Assessment of Cultural Competence in an Ethnic Health Program: Evidence-Based Study
ethnic health care access, Korean American
Background/Aims: Language, culture and socioeconomic determinants lead to disparities in health care. As our society becomes more ethnically and racially diverse, there is an urgent need for a health care access model, which can provide sociocultural and linguistic needs to all ethnic groups. The purpose of this study was to evaluate key factors of culturally competent health care access programs designed to address cultural and linguistic needs of underserved ethnic groups. This study utilizes a “Korean Medical Program” (KMP), an ethnic health program of a local medical center in Bergen County, NJ, as a health care access model to evaluate its program as determined by members of the community. These data are further analyzed to determine specific barriers to health access and to speculate on the elements required for cultural competence.
Methods: We utilized document analysis, surveys and interviews to evaluate experiences of a regional Korean American community on overall services provided by KMP and the local medical center. Using data from comprehensive analysis, we found sociodemographic characteristics, outcomes of health services, barriers to health care access and factors governing the effectiveness of KMP.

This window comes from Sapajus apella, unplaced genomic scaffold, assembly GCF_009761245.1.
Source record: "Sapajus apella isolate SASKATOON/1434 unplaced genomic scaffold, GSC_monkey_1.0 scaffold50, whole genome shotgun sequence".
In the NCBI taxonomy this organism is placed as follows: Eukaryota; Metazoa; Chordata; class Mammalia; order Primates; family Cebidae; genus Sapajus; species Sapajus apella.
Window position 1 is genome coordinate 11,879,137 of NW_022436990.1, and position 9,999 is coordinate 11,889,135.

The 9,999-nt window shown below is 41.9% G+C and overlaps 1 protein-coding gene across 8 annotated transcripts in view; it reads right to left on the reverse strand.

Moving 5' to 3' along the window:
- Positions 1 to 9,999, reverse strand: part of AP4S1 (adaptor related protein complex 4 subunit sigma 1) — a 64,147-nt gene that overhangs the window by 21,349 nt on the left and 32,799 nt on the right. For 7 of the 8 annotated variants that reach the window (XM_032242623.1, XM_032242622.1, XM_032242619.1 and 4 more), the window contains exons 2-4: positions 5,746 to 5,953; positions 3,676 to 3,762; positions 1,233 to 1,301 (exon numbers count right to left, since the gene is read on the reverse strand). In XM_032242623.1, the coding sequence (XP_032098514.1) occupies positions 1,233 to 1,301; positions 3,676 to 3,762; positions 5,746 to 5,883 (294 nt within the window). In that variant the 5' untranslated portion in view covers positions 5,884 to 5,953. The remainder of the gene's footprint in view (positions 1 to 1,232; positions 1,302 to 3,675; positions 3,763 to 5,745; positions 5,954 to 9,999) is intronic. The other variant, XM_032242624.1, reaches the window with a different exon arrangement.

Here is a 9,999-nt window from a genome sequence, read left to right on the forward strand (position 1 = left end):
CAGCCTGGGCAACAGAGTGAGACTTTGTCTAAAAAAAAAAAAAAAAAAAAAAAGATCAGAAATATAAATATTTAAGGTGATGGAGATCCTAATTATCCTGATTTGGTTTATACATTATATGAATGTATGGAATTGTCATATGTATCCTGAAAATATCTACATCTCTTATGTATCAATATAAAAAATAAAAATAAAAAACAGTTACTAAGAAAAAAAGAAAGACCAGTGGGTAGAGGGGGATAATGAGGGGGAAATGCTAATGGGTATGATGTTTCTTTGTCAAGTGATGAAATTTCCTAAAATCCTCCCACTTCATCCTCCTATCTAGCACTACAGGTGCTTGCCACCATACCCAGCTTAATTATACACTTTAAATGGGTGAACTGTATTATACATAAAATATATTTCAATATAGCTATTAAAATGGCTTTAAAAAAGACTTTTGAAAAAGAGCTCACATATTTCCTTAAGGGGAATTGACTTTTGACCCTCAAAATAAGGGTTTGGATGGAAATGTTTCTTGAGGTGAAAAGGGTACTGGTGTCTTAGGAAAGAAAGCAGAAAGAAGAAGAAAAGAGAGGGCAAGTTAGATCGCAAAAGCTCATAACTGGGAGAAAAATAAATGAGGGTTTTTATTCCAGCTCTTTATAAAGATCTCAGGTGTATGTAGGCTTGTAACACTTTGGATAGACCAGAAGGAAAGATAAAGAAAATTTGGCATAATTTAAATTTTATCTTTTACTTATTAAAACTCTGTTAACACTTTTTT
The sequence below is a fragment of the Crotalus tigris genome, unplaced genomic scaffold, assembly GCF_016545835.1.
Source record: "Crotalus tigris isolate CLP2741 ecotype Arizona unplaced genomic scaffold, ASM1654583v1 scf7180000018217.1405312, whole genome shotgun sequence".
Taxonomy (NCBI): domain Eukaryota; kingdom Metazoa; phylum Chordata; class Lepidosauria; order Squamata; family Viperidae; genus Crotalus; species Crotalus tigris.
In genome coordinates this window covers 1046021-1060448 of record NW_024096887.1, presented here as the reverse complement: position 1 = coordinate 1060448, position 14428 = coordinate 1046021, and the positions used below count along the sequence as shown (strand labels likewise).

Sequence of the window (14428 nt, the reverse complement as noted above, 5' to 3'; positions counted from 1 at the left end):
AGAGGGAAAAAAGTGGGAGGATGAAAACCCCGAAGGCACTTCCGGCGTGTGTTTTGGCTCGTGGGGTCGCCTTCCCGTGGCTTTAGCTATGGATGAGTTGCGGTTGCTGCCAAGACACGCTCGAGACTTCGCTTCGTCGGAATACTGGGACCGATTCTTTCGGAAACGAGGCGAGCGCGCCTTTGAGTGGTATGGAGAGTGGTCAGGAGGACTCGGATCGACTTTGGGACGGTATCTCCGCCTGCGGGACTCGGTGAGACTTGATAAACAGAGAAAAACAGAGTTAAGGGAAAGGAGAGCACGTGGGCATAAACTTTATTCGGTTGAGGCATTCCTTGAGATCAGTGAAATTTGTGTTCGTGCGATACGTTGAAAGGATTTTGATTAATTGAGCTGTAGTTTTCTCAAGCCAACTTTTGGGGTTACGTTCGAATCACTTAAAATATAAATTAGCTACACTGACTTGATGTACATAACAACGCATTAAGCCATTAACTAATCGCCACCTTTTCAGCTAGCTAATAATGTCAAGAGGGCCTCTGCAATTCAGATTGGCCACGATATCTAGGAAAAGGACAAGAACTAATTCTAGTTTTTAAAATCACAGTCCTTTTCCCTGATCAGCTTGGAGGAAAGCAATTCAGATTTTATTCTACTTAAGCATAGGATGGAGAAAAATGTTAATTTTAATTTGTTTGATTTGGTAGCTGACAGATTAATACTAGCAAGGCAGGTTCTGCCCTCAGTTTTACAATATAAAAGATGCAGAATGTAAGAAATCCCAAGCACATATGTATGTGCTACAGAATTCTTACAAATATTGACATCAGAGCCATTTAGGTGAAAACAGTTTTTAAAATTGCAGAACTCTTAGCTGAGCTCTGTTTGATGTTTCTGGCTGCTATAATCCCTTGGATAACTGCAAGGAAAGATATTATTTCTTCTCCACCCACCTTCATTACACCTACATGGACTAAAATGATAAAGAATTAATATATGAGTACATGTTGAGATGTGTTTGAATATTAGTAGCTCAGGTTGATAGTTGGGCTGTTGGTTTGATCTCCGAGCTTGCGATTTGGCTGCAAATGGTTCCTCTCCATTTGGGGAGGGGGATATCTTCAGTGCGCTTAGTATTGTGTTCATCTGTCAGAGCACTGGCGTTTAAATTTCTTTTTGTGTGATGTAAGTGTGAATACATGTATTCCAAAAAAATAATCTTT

Results: Data from 375 Korean American participants indicated that 51.2% were aware of KMP, and 35.7% knew about KMP health campaigns, but only 7.1% participated in campaigns. Most effective means of marketing were through television, radio and newspapers. 71% were satisfied with KMP’s services. 74% (n=33) of outpatients were satisfied with the services, while only 39% (n=50) of inpatients felt the same. The profiles on access barriers depended on the ages of the participants. While the most significant barrier in the younger group (age 20–59) was cost, the most significant barrier in the older group (age 59+) was language followed by cost.
Discussion: A culturally competent health program requires numerous factors. Communication between patients and health professionals is essential, and well-trained health care interpreters are needed. Certification programs to train staff to be culturally competent are also recommended. Finally, any culturally sensitive program should engage with the community to collaborate with its health professionals to address health and welfare needs.
Cho M, Kim JH, Hyun S, Hyun CS, Cho D. Assessment of Cultural Competence in an Ethnic Health Program: Evidence-Based Study. J Patient Cent Res Rev 2015;2:113-114. http://dx.doi.org/10.17294/2330-0698.1135
April 2nd, 2015
April 28th, 2015